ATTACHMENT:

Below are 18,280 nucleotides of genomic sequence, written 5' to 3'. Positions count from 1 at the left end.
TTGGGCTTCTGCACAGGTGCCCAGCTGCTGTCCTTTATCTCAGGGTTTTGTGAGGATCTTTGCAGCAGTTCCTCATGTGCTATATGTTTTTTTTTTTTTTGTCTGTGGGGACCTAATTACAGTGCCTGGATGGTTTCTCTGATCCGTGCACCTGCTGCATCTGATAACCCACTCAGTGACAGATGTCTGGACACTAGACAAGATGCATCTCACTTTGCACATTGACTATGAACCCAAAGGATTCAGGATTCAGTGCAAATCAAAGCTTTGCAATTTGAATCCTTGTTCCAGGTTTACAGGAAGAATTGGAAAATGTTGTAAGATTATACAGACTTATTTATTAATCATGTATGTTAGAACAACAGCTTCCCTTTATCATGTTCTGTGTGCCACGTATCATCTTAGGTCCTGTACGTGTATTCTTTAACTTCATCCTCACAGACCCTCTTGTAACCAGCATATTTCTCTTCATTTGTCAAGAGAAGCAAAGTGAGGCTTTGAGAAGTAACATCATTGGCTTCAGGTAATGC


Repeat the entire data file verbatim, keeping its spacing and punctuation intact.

Below are 18,280 nucleotides of genomic sequence, written 5' to 3'. Positions count from 1 at the left end.
TTGGGCTTCTGCACAGGTGCCCAGCTGCTGTCCTTTATCTCAGGGTTTTGTGAGGATCTTTGCAGCAGTTCCTCATGTGCTATATGTTTTTTTTTTTTTTGTCTGTGGGGACCTAATTACAGTGCCTGGATGGTTTCTCTGATCCGTGCACCTGCTGCATCTGATAACCCACTCAGTGACAGATGTCTGGACACTAGACAAGATGCATCTCACTTTGCACATTGACTATGAACCCAAAGGATTCAGGATTCAGTGCAAATCAAAGCTTTGCAATTTGAATCCTTGTTCCAGGTTTACAGGAAGAATTGGAAAATGTTGTAAGATTATACAGACTTATTTATTAATCATGTATGTTAGAACAACAGCTTCCCTTTATCATGTTCTGTGTGCCACGTATCATCTTAGGTCCTGTACGTGTATTCTTTAACTTCATCCTCACAGACCCTCTTGTAACCAGCATATTTCTCTTCATTTGTCAAGAGAAGCAAAGTGAGGCTTTGAGAAGTAACATCATTGGCTTCAGGTAATGC